The somewhat overlooked British comedy series People Like Us comprises a collection of short spoof documentaries (12 half-hour episodes in total), which first aired on BBC2 between 1999 and 2001. According to the BBC’s own website, a third helping of the acclaimed show was ditched in favour of producing - the now better known - The Office, whose mockumentary format closely apes the style and tone of the splendid, superior People Like Us.
The show began life on BBC Radio 4 with three runs broadcast between 1995 and 1997. Eleven of the 12 television episodes were adapted from these radio plays, with just one original episode - ‘The Actor’ - added to the show’s 2001 outing. In each episode fictional documentarian Roy Mallard (a disembodied Chris Langham) calamitously narrates a fly-on-the-wall account of a workplace. The first six episodes, for example, feature him shadowing and tentatively quizzing firstly the managing director of a manufacturing plant and then subsequently: an estate agent; police officer; solicitor; photographer; and head teacher.
The series acted as a springboard for an astonishing plethora of British talent; amongst those appearing briefly are: Julia Davis (Nighty Night), Tamsin Greig (Green Wing), Robert Webb (Peep Show), David Tennant (Dr. Who) and Bill Nighy (State of Play).
Its Radio 4 origins are apparent in that, for the most part, Roy remains unseen; allowing the viewers’ imagination to be put to work. In addition, most of the humour is based in characterful wordplay and it celebrates a timeless and very British brand of idiocy. Roy and those he interviews frequently garble clichés and mix metaphors, and in doing so, they often inadvertently highlight the absurdity of a variety of situations.
For example, in the episode ‘The Bank Manager’ Roy describes a meeting between a young couple applying for a mortgage and bank employee Elaine, by saying, “Elaine’s job is to take them through the various impossibilities step by step.” Occasionally such mangling is purely surreal in effect; so in ‘The Photographer’, Will Rushmore’s ex-wife comments that “Will wouldn’t know one end of his arse if it bit him.”
Roy is a bumbling incompetent who never attempts to position himself above his subjects, and in fact frequently achieves quite the opposite. At the end of every episode he draws conclusions of pure comedic gibberish, seeking to demonstrate how those he has captured are, simply, “people like us”. In the episode ‘The Mother’—in an admirable but hapless attempt to emphasise with the plight of working mums—he concludes, “if the paradox is that it is our hopes and aspirations that imprison us, then maybe at the end of the day we’re all women.”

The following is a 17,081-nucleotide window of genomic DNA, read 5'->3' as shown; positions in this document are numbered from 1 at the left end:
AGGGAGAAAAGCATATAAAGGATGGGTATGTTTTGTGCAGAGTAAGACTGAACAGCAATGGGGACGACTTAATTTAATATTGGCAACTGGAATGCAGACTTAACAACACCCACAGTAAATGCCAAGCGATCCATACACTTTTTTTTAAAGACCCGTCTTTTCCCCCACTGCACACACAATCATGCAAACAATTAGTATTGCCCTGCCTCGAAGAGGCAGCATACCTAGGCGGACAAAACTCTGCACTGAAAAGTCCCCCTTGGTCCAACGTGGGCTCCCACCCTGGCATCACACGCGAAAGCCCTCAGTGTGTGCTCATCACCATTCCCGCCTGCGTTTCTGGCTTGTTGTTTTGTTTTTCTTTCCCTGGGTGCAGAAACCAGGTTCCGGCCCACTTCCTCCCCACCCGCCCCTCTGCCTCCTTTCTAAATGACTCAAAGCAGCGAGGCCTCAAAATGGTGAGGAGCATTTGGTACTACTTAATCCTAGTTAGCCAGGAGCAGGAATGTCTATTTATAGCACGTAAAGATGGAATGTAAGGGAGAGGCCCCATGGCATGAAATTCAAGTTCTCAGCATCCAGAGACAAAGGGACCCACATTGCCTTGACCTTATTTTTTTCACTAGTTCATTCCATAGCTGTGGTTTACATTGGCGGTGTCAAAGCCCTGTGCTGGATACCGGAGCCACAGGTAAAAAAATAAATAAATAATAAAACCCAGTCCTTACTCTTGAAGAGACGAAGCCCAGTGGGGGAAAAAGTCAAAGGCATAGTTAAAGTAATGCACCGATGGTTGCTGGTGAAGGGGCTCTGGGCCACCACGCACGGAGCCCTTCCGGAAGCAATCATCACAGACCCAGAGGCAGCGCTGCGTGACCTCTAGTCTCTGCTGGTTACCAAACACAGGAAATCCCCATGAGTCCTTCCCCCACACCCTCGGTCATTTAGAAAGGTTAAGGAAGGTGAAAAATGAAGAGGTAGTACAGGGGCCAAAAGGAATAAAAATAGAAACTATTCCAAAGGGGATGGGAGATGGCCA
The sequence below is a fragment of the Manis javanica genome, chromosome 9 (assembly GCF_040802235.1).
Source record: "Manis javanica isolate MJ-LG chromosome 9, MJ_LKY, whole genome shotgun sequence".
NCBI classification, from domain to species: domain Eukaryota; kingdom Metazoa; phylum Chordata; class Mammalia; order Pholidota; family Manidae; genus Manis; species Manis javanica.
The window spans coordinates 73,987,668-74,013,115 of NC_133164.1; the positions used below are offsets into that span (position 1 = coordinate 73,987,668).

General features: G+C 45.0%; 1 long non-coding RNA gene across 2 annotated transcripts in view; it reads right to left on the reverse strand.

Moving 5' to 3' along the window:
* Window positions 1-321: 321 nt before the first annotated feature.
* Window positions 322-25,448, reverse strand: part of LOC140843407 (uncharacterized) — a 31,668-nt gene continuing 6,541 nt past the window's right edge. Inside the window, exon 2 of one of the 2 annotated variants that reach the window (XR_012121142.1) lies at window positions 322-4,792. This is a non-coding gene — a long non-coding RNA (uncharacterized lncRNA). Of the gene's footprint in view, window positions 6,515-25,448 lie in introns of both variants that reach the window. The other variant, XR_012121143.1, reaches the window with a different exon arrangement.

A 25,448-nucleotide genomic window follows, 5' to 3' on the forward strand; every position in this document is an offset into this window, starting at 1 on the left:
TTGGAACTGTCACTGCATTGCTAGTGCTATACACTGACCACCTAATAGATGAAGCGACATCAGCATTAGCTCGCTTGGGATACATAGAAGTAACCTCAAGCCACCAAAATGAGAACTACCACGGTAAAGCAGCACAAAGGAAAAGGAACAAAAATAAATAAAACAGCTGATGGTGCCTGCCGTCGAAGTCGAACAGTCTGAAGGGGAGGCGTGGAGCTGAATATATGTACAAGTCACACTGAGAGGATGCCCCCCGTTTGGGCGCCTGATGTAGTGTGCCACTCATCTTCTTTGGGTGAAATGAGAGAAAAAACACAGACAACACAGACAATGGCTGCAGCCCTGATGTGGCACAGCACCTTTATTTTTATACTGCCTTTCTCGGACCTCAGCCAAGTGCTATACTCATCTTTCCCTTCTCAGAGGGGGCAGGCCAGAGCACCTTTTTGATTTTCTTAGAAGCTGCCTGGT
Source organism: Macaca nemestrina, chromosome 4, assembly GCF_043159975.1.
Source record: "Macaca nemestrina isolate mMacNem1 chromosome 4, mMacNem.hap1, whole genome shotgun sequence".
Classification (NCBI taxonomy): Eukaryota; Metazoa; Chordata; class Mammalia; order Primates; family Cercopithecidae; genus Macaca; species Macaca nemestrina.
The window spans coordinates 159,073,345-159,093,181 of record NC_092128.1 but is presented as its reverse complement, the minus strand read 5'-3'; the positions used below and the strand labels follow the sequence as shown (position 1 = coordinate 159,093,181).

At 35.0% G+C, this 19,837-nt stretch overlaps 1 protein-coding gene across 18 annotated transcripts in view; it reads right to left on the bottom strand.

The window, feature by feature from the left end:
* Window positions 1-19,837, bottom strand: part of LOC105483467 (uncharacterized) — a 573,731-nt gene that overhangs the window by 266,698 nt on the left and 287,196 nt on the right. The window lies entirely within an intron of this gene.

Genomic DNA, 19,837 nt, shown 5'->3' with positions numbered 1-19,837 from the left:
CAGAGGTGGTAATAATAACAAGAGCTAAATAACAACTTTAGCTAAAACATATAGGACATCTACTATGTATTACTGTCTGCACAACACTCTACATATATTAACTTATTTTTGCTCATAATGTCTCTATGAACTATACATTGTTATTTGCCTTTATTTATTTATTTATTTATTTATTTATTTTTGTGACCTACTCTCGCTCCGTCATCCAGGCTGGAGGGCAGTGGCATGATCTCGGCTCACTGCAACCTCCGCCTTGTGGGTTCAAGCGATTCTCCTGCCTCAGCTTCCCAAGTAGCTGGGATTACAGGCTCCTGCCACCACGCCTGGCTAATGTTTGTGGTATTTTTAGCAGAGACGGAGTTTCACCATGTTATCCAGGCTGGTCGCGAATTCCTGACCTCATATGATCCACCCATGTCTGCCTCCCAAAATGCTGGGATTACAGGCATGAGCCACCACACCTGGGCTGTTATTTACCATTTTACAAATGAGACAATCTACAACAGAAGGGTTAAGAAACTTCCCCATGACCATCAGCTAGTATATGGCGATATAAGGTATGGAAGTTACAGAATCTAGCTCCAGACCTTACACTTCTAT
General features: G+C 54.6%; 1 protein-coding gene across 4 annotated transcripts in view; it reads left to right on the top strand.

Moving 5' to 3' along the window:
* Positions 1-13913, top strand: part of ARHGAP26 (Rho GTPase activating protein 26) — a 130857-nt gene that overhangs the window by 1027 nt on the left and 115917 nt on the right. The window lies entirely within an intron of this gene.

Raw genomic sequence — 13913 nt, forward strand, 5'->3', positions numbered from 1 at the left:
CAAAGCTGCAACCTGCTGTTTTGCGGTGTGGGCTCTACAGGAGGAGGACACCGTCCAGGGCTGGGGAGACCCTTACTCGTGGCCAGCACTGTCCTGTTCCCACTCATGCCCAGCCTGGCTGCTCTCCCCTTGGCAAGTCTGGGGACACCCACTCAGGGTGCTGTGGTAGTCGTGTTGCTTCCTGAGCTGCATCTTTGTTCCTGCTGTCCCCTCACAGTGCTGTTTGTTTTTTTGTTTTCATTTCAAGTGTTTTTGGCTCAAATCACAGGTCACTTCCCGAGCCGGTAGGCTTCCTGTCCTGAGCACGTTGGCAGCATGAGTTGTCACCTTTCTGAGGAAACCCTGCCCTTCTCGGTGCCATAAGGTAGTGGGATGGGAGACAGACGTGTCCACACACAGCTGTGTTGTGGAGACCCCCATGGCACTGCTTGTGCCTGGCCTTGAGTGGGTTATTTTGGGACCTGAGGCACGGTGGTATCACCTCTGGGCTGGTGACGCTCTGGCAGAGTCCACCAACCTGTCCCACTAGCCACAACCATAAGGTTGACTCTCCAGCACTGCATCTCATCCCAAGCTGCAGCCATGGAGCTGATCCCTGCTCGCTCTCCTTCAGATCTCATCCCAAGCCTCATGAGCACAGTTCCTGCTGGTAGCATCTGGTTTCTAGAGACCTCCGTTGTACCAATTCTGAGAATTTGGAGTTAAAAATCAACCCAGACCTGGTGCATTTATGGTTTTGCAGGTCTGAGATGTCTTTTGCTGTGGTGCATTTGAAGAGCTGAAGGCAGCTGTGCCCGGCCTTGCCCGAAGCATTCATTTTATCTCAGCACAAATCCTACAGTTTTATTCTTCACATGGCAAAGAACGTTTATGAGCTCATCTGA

Although predominantly self-contained, a smattering of running gags delightfully pepper each episode. Interviewees reliably balk with disbelief when Roy discloses he is married. He is physically as clumsy and nervous as he is verbally inept: fainting at the sight of a needle; contriving to repeatedly spill hot liquid on himself; blundering into the path of a swinging golf club. His name is repeatedly misheard and variously misspelt; as Troy Mallard, Roy Nolland and Roy Mannard.
The episode entitled ‘The Journalist’ features some of the show’s most amusing sequences. Roy’s opening narration is a typical linguistic shambles: “As a new century gets underway both economically and inevitably, the town of Long Ashton with its population of 42,000 is poised interestingly between Nottingham and Leicester. Once famous for being the best kept secret in the Midlands, today it goes about its business of commerce with an almost palpable sense of its own no-nonsensisness.”
The focus of the episode is the local newspaper—the Long Ashton Gazette—and during Roy’s ‘interrogation’ of its editor Tony Gerrier he captures him ruminating on his former marriage and career choices, musing, “you only get one chance in life to fuck it up and I took it with both hands.” In ‘The Journalist’, People Like Us affectionately lampoons the low-excitement world of the local press, with the crime-desk reporting on a spate of wheely-bin thefts and the paper’s young reporter Juliet Godard following-up what is described with po-faced dramaticism as, “a tip-off which could lead her into the very heart of a golden-wedding anniversary.” Roy also has a tendency to incorporate participants’ incriminating utterances unironically into his running commentary; so in this episode as he follows the paper’s self-proclaimed “ace” reporter he comments that Helen is pursuing, “a story which she believes will blow the lid off this poxy little town”.
Considering the caliber of those involved and the impact the show had on the British comedy landscape (its influence can be discerned not only in The Office but in Little Britain and Look Around You, amongst others), it is very disappointing to find the complete collection of this fine series presented without extras. Carping aside, People Like Us is a delight: consistent, idiosyncratic and for the most part, genial satire.